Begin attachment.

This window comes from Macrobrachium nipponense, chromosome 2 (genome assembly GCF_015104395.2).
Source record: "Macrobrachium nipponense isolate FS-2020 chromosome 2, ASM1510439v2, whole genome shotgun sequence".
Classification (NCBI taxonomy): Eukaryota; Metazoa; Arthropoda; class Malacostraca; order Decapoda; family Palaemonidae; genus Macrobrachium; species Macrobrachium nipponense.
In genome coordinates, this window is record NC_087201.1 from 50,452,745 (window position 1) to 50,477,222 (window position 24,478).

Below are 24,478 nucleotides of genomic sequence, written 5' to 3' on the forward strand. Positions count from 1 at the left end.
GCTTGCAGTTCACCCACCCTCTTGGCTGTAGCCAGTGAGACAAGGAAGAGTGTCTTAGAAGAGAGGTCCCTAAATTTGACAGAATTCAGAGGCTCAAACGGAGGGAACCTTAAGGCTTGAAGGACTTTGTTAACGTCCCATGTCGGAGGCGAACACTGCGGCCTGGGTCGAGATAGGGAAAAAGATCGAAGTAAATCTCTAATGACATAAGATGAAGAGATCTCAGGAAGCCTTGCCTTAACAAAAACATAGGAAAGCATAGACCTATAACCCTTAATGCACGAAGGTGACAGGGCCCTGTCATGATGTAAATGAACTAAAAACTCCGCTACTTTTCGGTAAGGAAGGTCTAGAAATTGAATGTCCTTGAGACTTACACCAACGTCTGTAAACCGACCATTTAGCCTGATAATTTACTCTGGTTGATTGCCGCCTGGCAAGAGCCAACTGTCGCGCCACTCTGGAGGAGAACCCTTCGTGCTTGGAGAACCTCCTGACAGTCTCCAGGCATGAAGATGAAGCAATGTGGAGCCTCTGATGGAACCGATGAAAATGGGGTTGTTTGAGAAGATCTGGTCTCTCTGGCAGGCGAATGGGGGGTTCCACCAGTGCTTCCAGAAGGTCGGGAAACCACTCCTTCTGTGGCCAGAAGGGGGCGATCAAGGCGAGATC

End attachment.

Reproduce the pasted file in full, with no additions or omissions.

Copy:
This window comes from Macrobrachium nipponense, chromosome 2 (genome assembly GCF_015104395.2).
Source record: "Macrobrachium nipponense isolate FS-2020 chromosome 2, ASM1510439v2, whole genome shotgun sequence".
Classification (NCBI taxonomy): Eukaryota; Metazoa; Arthropoda; class Malacostraca; order Decapoda; family Palaemonidae; genus Macrobrachium; species Macrobrachium nipponense.
In genome coordinates, this window is record NC_087201.1 from 50,452,745 (window position 1) to 50,477,222 (window position 24,478).

Below are 24,478 nucleotides of genomic sequence, written 5' to 3' on the forward strand. Positions count from 1 at the left end.
GCTTGCAGTTCACCCACCCTCTTGGCTGTAGCCAGTGAGACAAGGAAGAGTGTCTTAGAAGAGAGGTCCCTAAATTTGACAGAATTCAGAGGCTCAAACGGAGGGAACCTTAAGGCTTGAAGGACTTTGTTAACGTCCCATGTCGGAGGCGAACACTGCGGCCTGGGTCGAGATAGGGAAAAAGATCGAAGTAAATCTCTAATGACATAAGATGAAGAGATCTCAGGAAGCCTTGCCTTAACAAAAACATAGGAAAGCATAGACCTATAACCCTTAATGCACGAAGGTGACAGGGCCCTGTCATGATGTAAATGAACTAAAAACTCCGCTACTTTTCGGTAAGGAAGGTCTAGAAATTGAATGTCCTTGAGACTTACACCAACGTCTGTAAACCGACCATTTAGCCTGATAATTTACTCTGGTTGATTGCCGCCTGGCAAGAGCCAACTGTCGCGCCACTCTGGAGGAGAACCCTTCGTGCTTGGAGAACCTCCTGACAGTCTCCAGGCATGAAGATGAAGCAATGTGGAGCCTCTGATGGAACCGATGAAAATGGGGTTGTTTGAGAAGATCTGGTCTCTCTGGCAGGCGAATGGGGGGTTCCACCAGTGCTTCCAGAAGGTCGGGAAACCACTCCTTCTGTGGCCAGAAGGGGGCGATCAAGGCGAGATC